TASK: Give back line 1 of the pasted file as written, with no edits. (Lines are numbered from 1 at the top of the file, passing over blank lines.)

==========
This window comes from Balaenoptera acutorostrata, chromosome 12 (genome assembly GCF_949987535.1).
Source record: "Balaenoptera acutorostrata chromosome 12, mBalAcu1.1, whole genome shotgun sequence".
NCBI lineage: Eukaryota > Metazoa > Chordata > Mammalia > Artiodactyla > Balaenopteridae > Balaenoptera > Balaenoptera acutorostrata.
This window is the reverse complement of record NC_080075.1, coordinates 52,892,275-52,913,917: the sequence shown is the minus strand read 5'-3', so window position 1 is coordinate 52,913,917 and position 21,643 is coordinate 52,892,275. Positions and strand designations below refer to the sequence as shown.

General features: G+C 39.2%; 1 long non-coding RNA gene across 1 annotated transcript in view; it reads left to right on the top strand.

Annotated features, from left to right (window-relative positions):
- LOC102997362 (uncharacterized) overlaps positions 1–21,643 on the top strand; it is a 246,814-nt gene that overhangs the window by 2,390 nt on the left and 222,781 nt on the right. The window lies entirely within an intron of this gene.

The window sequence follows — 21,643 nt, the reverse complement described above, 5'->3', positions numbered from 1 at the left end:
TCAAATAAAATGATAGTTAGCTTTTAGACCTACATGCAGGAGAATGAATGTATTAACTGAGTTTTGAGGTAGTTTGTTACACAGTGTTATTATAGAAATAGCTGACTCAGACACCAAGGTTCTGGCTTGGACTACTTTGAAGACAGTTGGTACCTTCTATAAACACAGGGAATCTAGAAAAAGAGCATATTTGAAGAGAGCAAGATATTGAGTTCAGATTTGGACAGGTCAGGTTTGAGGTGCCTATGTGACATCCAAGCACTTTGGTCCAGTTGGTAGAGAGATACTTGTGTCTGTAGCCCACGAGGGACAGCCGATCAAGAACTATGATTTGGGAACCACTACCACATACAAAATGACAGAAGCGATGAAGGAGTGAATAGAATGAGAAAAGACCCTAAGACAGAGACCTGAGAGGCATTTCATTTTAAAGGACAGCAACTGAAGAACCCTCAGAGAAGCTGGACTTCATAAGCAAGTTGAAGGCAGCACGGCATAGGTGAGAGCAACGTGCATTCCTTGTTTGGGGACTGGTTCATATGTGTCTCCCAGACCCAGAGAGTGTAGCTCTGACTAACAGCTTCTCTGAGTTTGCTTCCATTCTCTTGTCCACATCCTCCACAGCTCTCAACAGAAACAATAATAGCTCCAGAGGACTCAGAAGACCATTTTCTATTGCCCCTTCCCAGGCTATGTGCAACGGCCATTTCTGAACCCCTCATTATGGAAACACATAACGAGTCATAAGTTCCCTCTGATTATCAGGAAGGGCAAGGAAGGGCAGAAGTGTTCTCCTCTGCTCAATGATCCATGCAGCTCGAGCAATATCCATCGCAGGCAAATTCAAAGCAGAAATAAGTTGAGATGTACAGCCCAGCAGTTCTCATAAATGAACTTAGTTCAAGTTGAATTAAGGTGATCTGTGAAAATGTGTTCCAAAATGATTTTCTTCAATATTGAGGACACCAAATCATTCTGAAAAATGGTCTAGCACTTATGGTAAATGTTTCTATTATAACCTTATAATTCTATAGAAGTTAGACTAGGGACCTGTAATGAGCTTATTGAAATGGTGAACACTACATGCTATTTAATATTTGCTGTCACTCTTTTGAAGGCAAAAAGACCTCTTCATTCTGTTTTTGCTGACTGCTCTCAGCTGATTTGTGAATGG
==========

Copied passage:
This window comes from Balaenoptera acutorostrata, chromosome 12 (genome assembly GCF_949987535.1).